Tag Archives: archaeological photography

Recent Ramblings on Digital Archaeology

A quick update, I’ll be at TAG Southampton, presenting a paper:

Title: The Queer and the Digital: Critical making, praxis and play in digital archaeology

Abstract:

Visual archaeological depictions have long reified heteronormative representations of the past. Feminist critiques have destabilized the representation of people in the past (Berman 1999; Gifford-Gonzalez 1993; Moser 1992) and queer theory in archaeology has pushed this even further, finding “silences” in heteronormative depictions of families and activities (Dowson 2007) and identity and status in the past (Blackmore 2011). Though experimental visualization is increasingly available through the growing accessibility of creation and publication through digital tools, current depictions of archaeological practice and the past have remained largely static. People are largely absent from digital reconstructions of the past, and when they are present they are an afterthought. This is similar to depictions of current archaeological practice. There is a corresponding absence of discussion of digital tools for emancipatory practice in feminist and queer archaeologies (but see Joyce and Tringham 2007 and Morgan and Eve 2012). In this paper I discuss the potential for an expressive, queer digital archaeology that incorporates critical making, praxis and play.

And I have a new(ish) publication about the transition from analog to digital photography in archaeology:

Title: Analog to Digital: Transitions in Theory and Practice in Archaeological Photography at Çatalhöyük

Abstract: Archaeology and photography has a long, co-constructed history that has increasingly come under scrutiny as archaeologists negotiate the visual turn. Yet these investigations do not make use of existing qualitative and quantitative strategies developed by visual studies to understand representation in archaeological photographs. This article queries the large photographic archive created by ongoing work at the archaeological site of Çatalhöyük in Turkey to consider the visual impact of changing photographic technologies and of a shifting theoretical focus in archaeology. While using content analysis and semiotic analysis to gain a better understanding of the visual record, these analyses also unexpectedly reveal power dynamics and other social factors present during archaeological investigation. Consequently, becoming conversant in visual analyses can contribute to developing more reflexive modes of representation in archaeology.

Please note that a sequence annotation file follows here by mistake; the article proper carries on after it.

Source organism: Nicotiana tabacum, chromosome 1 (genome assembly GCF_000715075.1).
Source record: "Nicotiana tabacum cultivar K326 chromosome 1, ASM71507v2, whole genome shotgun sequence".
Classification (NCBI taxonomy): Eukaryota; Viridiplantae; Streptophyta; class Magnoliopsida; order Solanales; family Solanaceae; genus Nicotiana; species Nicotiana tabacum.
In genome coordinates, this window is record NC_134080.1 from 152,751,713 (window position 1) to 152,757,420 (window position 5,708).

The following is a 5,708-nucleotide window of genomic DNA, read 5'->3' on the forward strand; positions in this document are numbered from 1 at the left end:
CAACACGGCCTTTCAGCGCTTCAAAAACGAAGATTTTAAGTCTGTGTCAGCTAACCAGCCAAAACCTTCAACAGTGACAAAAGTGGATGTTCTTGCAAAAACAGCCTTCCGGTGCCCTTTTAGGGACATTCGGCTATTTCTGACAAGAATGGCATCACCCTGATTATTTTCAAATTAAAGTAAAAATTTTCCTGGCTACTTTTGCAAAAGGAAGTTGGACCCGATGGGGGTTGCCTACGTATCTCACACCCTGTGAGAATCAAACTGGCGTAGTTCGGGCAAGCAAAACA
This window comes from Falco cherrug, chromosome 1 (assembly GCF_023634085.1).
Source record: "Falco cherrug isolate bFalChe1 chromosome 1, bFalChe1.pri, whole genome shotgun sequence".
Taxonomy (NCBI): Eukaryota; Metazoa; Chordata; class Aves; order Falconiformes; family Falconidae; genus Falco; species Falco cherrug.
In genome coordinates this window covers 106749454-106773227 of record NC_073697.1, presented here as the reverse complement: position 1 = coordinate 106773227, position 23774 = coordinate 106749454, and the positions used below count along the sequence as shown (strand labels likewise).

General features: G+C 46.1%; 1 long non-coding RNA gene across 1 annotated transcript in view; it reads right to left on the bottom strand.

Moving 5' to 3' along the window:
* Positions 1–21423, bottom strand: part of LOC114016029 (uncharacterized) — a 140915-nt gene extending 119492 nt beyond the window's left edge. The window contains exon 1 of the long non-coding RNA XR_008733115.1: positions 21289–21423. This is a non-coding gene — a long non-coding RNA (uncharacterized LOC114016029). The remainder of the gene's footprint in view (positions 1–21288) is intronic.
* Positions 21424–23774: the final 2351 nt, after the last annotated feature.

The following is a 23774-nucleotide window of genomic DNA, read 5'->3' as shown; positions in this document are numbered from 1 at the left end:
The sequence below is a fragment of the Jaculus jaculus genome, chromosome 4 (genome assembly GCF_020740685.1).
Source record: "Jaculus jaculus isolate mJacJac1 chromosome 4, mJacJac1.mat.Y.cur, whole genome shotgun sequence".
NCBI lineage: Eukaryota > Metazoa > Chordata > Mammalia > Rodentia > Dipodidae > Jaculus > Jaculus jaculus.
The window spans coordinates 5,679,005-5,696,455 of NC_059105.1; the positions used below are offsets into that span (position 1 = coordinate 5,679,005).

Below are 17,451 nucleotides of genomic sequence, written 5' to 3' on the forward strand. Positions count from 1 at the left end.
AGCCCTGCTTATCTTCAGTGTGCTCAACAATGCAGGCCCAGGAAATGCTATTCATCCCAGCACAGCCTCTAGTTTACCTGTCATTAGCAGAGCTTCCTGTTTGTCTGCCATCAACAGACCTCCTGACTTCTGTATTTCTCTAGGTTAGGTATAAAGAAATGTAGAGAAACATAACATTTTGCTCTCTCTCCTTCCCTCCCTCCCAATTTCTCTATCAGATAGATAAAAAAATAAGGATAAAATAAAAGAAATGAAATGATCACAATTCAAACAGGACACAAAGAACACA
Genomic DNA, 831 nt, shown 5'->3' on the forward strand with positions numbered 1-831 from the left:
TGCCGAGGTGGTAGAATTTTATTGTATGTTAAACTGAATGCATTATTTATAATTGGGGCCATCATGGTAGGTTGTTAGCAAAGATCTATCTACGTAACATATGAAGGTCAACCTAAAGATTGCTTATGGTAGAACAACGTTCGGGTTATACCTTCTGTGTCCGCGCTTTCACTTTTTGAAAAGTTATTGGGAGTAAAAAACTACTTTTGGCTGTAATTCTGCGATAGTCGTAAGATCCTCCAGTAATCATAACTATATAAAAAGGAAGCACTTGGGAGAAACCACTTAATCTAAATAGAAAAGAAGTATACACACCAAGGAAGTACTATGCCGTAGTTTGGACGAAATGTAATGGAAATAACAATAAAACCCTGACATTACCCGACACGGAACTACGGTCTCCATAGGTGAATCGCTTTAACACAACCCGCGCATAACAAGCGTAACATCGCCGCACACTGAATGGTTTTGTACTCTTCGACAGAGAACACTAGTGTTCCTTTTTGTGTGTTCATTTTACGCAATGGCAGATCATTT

And I edited a volume of the SAA Archaeological Record about Video Gaming & Archaeology. Sadly some of the articles (including mine) were bumped to a future issue:

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Check them out and let me know what you think!

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Do you still use Film Photography in Archaeology? (update)

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Five years ago I posted a poll regarding digital vs film photography in archaeology. I’m finally publishing a lot of my writing about photography (I know, I know!) and I’d like an update on this poll.

Please take a moment to fill it out & share!

 

The Other Photography of Archaeology

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January has been full on, with three talks (including a keynote!) in three countries and a fourth one next week. Two of them involve representation in archaeology and I was reminded to finally get my Nostalgic, Personal, Neglected, Treasured, Rejected: The Other Photography in Archaeology made into an e-book!

Click here for the low-quality pdf

Click here for the link to the high-quality FREE blurb book

Here is the original abstract for the Berkeley TAG piece in 2011:

Our view of the past is hazy, inaccurate, hard to discern, never quite all there. Yet our record of such uncertainty is becoming dazzlingly clear; professional-quality digital SLR cameras producing high-dynamic range imaging are becoming the norm on archaeological projects and our photographic archives, once highly-curated collections of “scientific,” carefully set-up shots have exploded in size and diversified in content accordingly. Along with this extraordinary, high-tech verisimilitude runs a counter-narrative–photography on sites performed by students, workmen, professionals, and tourists using their cellphones. These images are too casual, personal, low-rez, and are often unavailable to the official project. They find another life online, emailed to friends and posted on Flickr and Facebook, living beyond the archive and often becoming a much more visible public face than the more official photographs released by the project.